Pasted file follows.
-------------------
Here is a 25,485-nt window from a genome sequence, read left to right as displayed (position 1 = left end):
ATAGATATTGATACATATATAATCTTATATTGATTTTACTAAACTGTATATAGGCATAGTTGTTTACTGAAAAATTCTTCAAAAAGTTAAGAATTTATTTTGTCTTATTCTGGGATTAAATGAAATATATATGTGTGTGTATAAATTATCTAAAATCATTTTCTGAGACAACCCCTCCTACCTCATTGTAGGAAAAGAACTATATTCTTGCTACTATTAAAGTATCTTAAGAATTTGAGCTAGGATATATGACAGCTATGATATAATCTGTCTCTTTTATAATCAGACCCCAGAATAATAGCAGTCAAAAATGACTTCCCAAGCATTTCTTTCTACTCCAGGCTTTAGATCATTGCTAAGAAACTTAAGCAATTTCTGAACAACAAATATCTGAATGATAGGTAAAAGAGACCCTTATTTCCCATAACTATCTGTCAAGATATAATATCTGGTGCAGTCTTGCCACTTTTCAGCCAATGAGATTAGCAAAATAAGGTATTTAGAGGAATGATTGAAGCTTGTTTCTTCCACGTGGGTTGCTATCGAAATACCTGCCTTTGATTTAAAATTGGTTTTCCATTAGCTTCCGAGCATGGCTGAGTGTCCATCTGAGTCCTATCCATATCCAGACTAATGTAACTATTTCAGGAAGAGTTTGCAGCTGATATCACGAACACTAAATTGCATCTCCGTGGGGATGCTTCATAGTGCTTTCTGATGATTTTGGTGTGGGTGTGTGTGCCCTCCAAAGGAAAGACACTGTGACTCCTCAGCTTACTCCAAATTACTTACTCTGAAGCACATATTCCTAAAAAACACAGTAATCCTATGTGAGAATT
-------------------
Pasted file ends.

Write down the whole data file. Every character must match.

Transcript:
Here is a 25,485-nt window from a genome sequence, read left to right as displayed (position 1 = left end):
ATAGATATTGATACATATATAATCTTATATTGATTTTACTAAACTGTATATAGGCATAGTTGTTTACTGAAAAATTCTTCAAAAAGTTAAGAATTTATTTTGTCTTATTCTGGGATTAAATGAAATATATATGTGTGTGTATAAATTATCTAAAATCATTTTCTGAGACAACCCCTCCTACCTCATTGTAGGAAAAGAACTATATTCTTGCTACTATTAAAGTATCTTAAGAATTTGAGCTAGGATATATGACAGCTATGATATAATCTGTCTCTTTTATAATCAGACCCCAGAATAATAGCAGTCAAAAATGACTTCCCAAGCATTTCTTTCTACTCCAGGCTTTAGATCATTGCTAAGAAACTTAAGCAATTTCTGAACAACAAATATCTGAATGATAGGTAAAAGAGACCCTTATTTCCCATAACTATCTGTCAAGATATAATATCTGGTGCAGTCTTGCCACTTTTCAGCCAATGAGATTAGCAAAATAAGGTATTTAGAGGAATGATTGAAGCTTGTTTCTTCCACGTGGGTTGCTATCGAAATACCTGCCTTTGATTTAAAATTGGTTTTCCATTAGCTTCCGAGCATGGCTGAGTGTCCATCTGAGTCCTATCCATATCCAGACTAATGTAACTATTTCAGGAAGAGTTTGCAGCTGATATCACGAACACTAAATTGCATCTCCGTGGGGATGCTTCATAGTGCTTTCTGATGATTTTGGTGTGGGTGTGTGTGCCCTCCAAAGGAAAGACACTGTGACTCCTCAGCTTACTCCAAATTACTTACTCTGAAGCACATATTCCTAAAAAACACAGTAATCCTATGTGAGAATT